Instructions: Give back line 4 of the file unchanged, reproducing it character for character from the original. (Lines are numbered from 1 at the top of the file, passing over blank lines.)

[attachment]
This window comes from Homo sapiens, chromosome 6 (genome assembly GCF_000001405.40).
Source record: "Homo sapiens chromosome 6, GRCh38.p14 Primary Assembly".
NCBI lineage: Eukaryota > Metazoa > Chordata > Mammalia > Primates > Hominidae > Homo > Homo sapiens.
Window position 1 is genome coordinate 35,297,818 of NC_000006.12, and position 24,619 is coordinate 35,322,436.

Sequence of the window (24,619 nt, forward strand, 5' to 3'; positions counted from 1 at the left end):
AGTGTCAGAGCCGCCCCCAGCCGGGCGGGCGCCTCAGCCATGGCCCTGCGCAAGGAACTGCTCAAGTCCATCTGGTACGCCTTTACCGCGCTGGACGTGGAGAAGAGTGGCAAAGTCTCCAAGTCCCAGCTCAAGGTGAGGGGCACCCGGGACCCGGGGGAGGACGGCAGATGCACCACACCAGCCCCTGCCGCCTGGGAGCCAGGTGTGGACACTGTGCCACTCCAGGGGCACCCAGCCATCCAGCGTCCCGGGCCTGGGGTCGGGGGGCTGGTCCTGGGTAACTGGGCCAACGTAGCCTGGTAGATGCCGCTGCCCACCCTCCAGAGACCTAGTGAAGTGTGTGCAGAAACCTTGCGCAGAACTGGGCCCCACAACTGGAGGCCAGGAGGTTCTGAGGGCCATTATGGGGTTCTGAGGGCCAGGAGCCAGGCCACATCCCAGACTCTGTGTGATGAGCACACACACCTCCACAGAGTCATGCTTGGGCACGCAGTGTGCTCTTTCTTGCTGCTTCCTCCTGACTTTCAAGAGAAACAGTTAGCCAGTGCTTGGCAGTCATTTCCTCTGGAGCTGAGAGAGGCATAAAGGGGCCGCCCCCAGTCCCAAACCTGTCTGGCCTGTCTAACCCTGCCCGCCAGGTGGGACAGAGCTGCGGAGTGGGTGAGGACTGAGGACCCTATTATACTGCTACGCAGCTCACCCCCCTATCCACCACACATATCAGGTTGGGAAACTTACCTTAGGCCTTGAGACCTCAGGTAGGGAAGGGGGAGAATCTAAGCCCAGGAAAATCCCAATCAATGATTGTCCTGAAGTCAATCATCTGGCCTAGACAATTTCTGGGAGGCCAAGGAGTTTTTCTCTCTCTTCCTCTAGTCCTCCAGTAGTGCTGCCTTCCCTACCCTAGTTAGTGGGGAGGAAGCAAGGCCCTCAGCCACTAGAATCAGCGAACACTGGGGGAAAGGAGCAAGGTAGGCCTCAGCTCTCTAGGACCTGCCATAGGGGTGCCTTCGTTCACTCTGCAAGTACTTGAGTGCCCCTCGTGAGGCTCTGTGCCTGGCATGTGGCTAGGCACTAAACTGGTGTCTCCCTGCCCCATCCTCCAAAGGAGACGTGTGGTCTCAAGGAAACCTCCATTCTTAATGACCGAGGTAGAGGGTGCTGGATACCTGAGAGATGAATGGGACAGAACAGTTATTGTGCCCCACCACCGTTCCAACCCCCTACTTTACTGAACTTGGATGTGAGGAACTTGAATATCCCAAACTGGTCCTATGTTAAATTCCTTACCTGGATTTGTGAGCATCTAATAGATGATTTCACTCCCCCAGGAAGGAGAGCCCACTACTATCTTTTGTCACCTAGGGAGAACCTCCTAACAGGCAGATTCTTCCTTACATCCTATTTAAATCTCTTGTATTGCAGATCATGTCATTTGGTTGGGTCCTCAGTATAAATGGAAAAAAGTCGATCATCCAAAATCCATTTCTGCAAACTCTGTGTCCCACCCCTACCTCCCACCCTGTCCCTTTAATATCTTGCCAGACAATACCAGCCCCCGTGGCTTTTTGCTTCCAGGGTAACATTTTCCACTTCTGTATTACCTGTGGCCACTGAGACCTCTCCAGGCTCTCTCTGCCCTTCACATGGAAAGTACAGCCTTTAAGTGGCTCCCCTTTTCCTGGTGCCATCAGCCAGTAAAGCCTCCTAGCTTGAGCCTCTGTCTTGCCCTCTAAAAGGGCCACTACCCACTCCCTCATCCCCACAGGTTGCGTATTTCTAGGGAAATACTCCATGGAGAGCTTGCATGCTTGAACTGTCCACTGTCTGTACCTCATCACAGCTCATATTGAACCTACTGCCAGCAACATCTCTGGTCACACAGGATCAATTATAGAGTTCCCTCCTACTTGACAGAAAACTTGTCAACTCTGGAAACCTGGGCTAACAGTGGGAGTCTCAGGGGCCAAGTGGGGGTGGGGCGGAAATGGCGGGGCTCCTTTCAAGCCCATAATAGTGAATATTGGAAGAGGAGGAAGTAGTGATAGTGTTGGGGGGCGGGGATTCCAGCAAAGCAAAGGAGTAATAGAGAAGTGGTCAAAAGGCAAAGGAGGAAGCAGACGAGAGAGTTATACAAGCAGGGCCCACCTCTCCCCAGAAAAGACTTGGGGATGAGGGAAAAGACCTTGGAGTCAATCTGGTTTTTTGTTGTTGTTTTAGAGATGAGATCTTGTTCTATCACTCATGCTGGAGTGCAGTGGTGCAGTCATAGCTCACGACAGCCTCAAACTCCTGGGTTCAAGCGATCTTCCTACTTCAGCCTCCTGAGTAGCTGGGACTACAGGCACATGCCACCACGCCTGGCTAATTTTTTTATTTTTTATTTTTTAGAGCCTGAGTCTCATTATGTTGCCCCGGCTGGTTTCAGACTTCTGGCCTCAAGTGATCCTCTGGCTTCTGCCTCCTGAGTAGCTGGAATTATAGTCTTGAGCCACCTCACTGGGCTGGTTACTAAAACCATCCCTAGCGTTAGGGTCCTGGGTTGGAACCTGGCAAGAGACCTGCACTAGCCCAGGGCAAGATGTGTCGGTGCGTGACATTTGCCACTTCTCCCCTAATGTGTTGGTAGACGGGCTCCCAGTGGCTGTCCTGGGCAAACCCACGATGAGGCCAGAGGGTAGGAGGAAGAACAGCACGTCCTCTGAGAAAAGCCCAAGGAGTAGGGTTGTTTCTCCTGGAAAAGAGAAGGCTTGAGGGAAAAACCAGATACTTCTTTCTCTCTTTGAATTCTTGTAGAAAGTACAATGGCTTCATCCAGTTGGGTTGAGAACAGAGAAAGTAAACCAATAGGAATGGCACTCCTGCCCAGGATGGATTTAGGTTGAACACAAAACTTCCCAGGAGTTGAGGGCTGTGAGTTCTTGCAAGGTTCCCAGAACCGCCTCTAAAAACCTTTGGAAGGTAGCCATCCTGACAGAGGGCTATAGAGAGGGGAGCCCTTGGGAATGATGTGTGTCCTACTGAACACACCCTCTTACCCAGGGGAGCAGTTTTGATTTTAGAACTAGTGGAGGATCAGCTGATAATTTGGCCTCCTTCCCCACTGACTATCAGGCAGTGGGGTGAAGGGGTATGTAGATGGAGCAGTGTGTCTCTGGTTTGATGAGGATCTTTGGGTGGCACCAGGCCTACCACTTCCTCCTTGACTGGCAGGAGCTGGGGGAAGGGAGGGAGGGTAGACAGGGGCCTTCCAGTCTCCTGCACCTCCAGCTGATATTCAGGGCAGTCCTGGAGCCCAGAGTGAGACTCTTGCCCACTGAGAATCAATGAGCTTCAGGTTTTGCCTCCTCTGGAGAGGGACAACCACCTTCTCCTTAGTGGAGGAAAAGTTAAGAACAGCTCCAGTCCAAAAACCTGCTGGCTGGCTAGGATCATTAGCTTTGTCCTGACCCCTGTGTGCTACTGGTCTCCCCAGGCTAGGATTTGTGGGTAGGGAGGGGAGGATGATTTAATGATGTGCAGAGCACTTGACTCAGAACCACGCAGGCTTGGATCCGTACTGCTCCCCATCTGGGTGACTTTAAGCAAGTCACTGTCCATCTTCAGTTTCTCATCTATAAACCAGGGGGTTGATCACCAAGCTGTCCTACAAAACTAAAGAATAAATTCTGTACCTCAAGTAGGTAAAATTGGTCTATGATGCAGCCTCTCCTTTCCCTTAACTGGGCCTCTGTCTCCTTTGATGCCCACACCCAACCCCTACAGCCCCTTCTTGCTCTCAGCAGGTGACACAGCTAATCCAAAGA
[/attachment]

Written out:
Window position 1 is genome coordinate 35,297,818 of NC_000006.12, and position 24,619 is coordinate 35,322,436.